Eventually, I got caught and ended up swapping trucks. Now, you couldn't pry me out of this truck for anything. It's a 2015 Volvo, Volvo D13 engine and lots of nice cab and sleeper features. The automatic does a fantastic job, driving in cities like L.A., Chicago, Dallas, Atlanta, etc are so much easier. The Jake brake has an automatic setting also, and once you learn to use it, it really is easy. The transmission is really a 12 speed manual, with an air actuated clutch and air actuated shifter, both computer operated. You can override it with buttons on the shifter but the computer really does a good job of managing performance for maximum fuel mileage.

My opinion is the industry will be mostly automatic in the next 5-10 years. There will always be some applications for manuals, and some drivers will just continue to demand it, either from ego or obstinacy.

Tracy

Terminal:

A facility where trucking companies operate out of, or their "home base" if you will. A lot of major companies have multiple terminals around the country which usually consist of the main office building, a drop lot for trailers, and sometimes a repair shop and wash facilities.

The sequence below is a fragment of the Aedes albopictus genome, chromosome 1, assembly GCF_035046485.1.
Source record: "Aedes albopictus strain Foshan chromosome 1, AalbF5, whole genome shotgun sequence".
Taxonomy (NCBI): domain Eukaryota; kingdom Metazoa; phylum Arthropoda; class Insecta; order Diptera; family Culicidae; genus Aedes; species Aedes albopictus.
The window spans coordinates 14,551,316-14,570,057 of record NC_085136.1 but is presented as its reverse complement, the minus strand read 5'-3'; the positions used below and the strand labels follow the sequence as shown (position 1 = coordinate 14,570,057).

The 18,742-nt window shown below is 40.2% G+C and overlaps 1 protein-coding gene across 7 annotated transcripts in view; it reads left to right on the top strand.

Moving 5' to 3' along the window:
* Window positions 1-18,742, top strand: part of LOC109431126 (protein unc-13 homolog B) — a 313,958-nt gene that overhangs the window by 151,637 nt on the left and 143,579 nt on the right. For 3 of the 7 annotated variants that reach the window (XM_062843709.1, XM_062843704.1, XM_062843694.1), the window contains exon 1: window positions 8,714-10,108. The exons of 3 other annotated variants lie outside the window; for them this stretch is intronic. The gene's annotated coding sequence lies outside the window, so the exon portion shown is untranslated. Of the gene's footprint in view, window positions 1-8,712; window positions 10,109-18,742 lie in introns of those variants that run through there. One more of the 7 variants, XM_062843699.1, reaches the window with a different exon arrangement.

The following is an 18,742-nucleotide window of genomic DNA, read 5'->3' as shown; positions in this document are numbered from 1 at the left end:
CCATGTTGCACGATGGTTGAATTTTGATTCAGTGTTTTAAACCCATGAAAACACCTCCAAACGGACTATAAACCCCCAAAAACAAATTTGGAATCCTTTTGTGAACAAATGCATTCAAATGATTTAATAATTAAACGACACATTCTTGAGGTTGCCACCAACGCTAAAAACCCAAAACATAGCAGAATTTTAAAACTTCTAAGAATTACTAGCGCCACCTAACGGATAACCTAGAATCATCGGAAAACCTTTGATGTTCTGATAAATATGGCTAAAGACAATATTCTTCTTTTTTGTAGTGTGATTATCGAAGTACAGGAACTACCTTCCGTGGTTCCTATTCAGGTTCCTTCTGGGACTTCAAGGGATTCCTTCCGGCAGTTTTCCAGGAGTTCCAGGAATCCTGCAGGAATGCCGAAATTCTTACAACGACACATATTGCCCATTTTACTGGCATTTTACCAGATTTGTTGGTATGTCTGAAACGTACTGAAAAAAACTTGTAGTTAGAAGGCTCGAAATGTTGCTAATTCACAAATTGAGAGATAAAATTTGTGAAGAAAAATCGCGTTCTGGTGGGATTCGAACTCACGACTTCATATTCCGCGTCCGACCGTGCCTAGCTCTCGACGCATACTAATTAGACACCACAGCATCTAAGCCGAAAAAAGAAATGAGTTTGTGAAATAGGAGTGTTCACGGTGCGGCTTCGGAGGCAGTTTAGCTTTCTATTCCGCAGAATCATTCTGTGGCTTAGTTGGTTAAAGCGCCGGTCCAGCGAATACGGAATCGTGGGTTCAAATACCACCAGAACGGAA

J.K.'s Comment
member avatar

I've put in a lot of applications and talked with about ten recruiters or so and the majority of them are still using 10 speeds. West Side was the one that was the coolest with only having auto experience besides Maverick which is all automatic. I'm going to go with West Side and see if they can cross train me eventually or I can at least get some practice on 10 speeds. If that doesn't work my idea is to work for them for awhile and save up the money for a more thorough CDL school that teaches manual shifting. You guys are right about the limited options without shifting experience/knowledge. I'm going to keep watching shifting videos daily and I may even try to at least get a ride along after I've got my permit. If anyone has any suggestions about how I can get some shifting experience after I get my permit I'm open to suggestions. For right now, I don't have any way of going to another CDL school though.

CDL:

Commercial Driver's License (CDL)

A CDL is required to drive any of the following vehicles:

  • Any combination of vehicles with a gross combined weight rating (GCWR) of 26,001 or more pounds, providing the gross vehicle weight rating (GVWR) of the vehicle being towed is in excess of 10,000 pounds.
  • Any single vehicle with a GVWR of 26,001 or more pounds, or any such vehicle towing another not in excess of 10,000 pounds.
  • Any vehicle, regardless of size, designed to transport 16 or more persons, including the driver.
  • Any vehicle required by federal regulations to be placarded while transporting hazardous materials.